Before book blogging, how would you find out about new books, or did you?
When I was a youngin’, I learned about new books through the Scholastic Book Fair! As soon as the book catalog was sent home with students, I became antsy with anticipation. I’d spend the evening circling the books I wanted to purchase, and my mom would send me to school with a check to cover the cost. I think this was the only time I ever “discovered” new books. You see, as a kid, I was a bit of a habitual reader. I would discover an author or series, and I would stick with it.
My go-to authors were:
- Jon Scieszka– the Time Warp Trio, The True Story of the Three Little Pigs, The Stinky Cheeseman and Other Fairly Stupid Tales, Math Curse
- Louis Sachar– Sideways Stories from Wayside School and of course, Holes
- Jack Prelutsky– all his poetry books, but especially A. Nonnymouse Writes Again! and The Dragons are Singing Tonight
- Robert Munsh– Again everything that came out during my childhood, Paper Bag Princess, Pigs!, Love You Forever, Purple Green and Yellow
- R. L. Stine– Goosebumps, Give Yourself Goosebumps (which were the choose your own adventure series), and oh gosh, FEAR STREET!!!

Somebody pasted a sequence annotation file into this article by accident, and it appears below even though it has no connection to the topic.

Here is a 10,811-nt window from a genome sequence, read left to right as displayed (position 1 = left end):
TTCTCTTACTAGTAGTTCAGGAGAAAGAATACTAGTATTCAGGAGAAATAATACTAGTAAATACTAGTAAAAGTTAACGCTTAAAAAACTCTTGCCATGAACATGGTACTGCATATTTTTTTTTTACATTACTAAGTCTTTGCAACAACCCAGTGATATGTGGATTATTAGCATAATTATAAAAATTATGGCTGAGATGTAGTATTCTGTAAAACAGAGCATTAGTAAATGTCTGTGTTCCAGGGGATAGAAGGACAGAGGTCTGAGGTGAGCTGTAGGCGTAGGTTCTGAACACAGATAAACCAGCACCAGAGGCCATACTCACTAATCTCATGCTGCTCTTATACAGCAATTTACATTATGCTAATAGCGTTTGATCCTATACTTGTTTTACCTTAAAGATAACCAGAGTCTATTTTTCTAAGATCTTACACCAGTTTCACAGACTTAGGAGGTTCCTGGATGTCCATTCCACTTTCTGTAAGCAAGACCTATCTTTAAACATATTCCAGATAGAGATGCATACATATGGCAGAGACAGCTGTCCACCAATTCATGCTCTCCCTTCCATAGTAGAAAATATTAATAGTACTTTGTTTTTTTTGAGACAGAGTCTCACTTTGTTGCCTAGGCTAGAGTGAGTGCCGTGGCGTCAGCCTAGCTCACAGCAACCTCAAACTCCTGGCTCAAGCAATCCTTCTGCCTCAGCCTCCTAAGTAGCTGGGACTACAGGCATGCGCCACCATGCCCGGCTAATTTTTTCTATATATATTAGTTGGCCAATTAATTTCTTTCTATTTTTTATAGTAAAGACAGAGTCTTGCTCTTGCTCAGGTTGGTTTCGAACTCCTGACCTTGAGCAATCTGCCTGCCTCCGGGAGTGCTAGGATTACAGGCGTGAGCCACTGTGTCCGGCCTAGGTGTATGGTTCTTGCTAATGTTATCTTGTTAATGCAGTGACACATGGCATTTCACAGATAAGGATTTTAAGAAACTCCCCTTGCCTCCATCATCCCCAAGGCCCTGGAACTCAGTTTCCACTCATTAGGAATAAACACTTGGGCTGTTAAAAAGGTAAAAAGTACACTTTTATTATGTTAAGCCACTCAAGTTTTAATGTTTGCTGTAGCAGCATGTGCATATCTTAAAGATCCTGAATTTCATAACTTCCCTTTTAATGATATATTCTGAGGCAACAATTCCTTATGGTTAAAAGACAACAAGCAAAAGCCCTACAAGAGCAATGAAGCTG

- Shel Silverstein– EVERYTHING! I also had his poems on tape, and I listened to them on repeat, repeat, repeat.
- The Plant that Ate Dirty Socks (series) by Nancy McArthur
- The Magic Treehouse (series) by Mary Pope Osborne
- The Boxcar Children (series) by Gertrude Chandler Warner
- The Bailey School Kids (series) by Marcia T. Jones, Debbie Dadey, and John Steven Gurney
Do you see a theme here? Almost everything I read was a series. I wonder if I burned myself out on them, and this is why I cannot finish a series now.
In high school, I was on my own to discover new books. And this is actually pretty strange to me. All of my friends were book nerds too, but we rarely talked about books unless that book was Harry Potter. There was one exception– I turned a friend onto The Confessions of Georgia Nicolson books. These books were hilarious! But…I never finished the series.
Most of the time, I would walk in to Barnes and Noble, armed with $70 of allowance money, and I would spend the entire day roaming the bookshelves. I would pace in front of the young adult section for covers and titles that caught my eye and summaries that kept my attention. People weren’t as avid readers of young adult books back then, so I don’t recall the selection changing too often. Still, I felt like I re-read those summaries and stared critically at those covers every time I went to buy books. Despite the lack of reviews or book chatter, I always seemed to love the books I picked out.